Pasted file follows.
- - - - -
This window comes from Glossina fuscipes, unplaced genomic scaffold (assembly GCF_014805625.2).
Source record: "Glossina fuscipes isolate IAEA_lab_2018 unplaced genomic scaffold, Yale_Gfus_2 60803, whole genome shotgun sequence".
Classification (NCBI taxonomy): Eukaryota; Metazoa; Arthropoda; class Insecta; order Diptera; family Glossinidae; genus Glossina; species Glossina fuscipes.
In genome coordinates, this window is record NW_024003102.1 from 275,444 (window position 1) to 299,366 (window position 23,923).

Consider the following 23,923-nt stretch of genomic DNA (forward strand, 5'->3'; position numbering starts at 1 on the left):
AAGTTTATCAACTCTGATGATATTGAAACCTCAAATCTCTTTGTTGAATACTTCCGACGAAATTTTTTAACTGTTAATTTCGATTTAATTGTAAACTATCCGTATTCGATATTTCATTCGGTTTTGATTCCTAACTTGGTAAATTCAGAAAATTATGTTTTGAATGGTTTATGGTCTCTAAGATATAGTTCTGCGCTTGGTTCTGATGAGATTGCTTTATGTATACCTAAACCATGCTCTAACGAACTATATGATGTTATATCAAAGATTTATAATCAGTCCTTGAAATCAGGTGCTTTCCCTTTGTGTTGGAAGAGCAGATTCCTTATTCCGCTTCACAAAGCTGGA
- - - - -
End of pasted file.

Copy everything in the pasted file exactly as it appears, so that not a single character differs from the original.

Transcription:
This window comes from Glossina fuscipes, unplaced genomic scaffold (assembly GCF_014805625.2).
Source record: "Glossina fuscipes isolate IAEA_lab_2018 unplaced genomic scaffold, Yale_Gfus_2 60803, whole genome shotgun sequence".
Classification (NCBI taxonomy): Eukaryota; Metazoa; Arthropoda; class Insecta; order Diptera; family Glossinidae; genus Glossina; species Glossina fuscipes.
In genome coordinates, this window is record NW_024003102.1 from 275,444 (window position 1) to 299,366 (window position 23,923).

Consider the following 23,923-nt stretch of genomic DNA (forward strand, 5'->3'; position numbering starts at 1 on the left):
AAGTTTATCAACTCTGATGATATTGAAACCTCAAATCTCTTTGTTGAATACTTCCGACGAAATTTTTTAACTGTTAATTTCGATTTAATTGTAAACTATCCGTATTCGATATTTCATTCGGTTTTGATTCCTAACTTGGTAAATTCAGAAAATTATGTTTTGAATGGTTTATGGTCTCTAAGATATAGTTCTGCGCTTGGTTCTGATGAGATTGCTTTATGTATACCTAAACCATGCTCTAACGAACTATATGATGTTATATCAAAGATTTATAATCAGTCCTTGAAATCAGGTGCTTTCCCTTTGTGTTGGAAGAGCAGATTCCTTATTCCGCTTCACAAAGCTGGA